PSA-Avoid This Word on IG

by | Jul 8, 2024 | Just Doing Life, Parenting, Relationships, Self Care, Teenagers | 0 comments

It’s my pet peeve. Sounds silly because it’s just one word.

I know it’s meant as a compliment, but I’m coming clean. I am not a fan when someone comments the word “GOALS” on a social media post.

I see that word and I cringe.


Aren’t goals a good thing? Sometimes. But making a snapshot of someone’s life our “goals” is a set up for anxiety and disappointment. It is a romanticized perception through the eyes of a phone camera. Our brain tricks us into believing everyone is happier, skinnier and has more fulfilling relationships than we do. We assume their life is better than ours and it messes with our head. As humans we have a natural instinct to share our lives in an attempt to connect, but social media can become a validation hamster wheel-continually running but never arriving.

It’s a trap.

It becomes a competition of who has it best and who looks the best doing it—often leaving people feeling less than or not good enough. This vicious emotional cycle creates feeling inadequate, unattractive and unworthy. There is actually a coined term- toxic goals. When we set a goal based on requirements for future happiness, rather than because we want to or it excites us, it becomes a toxic goal.

In my office I see people on the other side of it. The behind-the-scene-suffering. The ones who feel immense pressure to maintain the perfect image to uphold the “goals” others have attached to them. I see smart, beautiful young people who are racked with anxiety trying to maintain their social media image. I work with “influencers” who are very normal people-imperfect and struggling- but feel pressure to keep their image up to the established ideals and impress every single time they post so others perceive them as maintaining the body/relationship/fashion/social standard.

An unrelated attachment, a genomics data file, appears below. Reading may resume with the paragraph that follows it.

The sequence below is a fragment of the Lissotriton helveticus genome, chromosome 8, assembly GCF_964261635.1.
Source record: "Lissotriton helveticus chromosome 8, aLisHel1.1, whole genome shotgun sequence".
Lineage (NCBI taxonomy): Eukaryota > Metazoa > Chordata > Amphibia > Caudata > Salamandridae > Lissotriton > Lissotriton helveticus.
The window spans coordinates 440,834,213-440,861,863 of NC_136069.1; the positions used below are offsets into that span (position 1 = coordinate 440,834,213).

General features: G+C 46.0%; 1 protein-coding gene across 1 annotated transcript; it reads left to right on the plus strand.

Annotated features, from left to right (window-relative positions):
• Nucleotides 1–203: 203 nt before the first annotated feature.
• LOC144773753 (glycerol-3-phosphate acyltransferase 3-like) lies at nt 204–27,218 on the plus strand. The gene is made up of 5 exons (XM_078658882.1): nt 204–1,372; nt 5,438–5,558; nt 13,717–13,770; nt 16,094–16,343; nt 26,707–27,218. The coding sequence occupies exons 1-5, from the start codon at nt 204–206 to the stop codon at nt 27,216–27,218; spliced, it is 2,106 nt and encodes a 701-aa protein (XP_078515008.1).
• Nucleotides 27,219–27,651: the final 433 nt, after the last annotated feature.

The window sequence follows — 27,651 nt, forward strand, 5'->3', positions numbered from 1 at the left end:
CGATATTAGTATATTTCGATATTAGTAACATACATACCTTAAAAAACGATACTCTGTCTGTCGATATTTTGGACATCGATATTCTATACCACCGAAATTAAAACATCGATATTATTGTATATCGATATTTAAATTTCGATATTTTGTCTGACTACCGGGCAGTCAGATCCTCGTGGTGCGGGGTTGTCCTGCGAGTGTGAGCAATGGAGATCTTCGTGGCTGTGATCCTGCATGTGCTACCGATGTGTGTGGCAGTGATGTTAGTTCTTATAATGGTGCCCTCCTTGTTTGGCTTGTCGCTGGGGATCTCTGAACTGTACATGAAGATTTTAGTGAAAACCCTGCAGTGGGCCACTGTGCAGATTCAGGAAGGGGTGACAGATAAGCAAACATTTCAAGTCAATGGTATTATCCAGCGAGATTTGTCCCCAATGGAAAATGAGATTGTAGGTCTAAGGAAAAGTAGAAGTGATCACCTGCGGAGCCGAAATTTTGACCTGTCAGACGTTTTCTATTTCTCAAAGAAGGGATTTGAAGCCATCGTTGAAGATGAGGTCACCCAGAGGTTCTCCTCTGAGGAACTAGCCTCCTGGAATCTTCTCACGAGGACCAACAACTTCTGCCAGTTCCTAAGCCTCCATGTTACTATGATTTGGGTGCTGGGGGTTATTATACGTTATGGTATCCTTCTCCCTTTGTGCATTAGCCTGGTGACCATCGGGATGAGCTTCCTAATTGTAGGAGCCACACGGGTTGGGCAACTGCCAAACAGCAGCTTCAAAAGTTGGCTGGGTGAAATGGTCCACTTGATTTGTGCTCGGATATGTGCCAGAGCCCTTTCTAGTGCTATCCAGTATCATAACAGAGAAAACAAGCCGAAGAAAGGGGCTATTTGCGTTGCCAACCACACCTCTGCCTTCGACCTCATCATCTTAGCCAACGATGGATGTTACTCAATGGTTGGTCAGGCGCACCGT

While followers see someone bubbling in life, I see someone whose bubbles are fizzing out. It is exhausting and leads to an unhealthy level of pressure that feels suffocating.

What should be our “goals”? The person in the mirror. The person looking back at you. The person you wake up to every day and have to live with for the rest of your life. Our goals should be about personal growth and progress, not comparison. Don’t artificially compare yourself to someone else’s moment. And I say “moment” because no one has a perfect life all the time. Don’t make their highlight reel your standard.

Set goals for what brings YOU happiness. Do what makes YOUR heart sing. Life is not measured by numbers: likes, followers, dollars or pounds. It is measured by learning to love who you are, working for what you want and appreciating what you have.

The next time you think of commenting “Goals,” check yourself. Don’t place that pressure on them and don’t place that expectation on you. There are so many other positive things we comment with. Focus on your own journey of becoming the best version of yourself and making YOU the goal you strive for.


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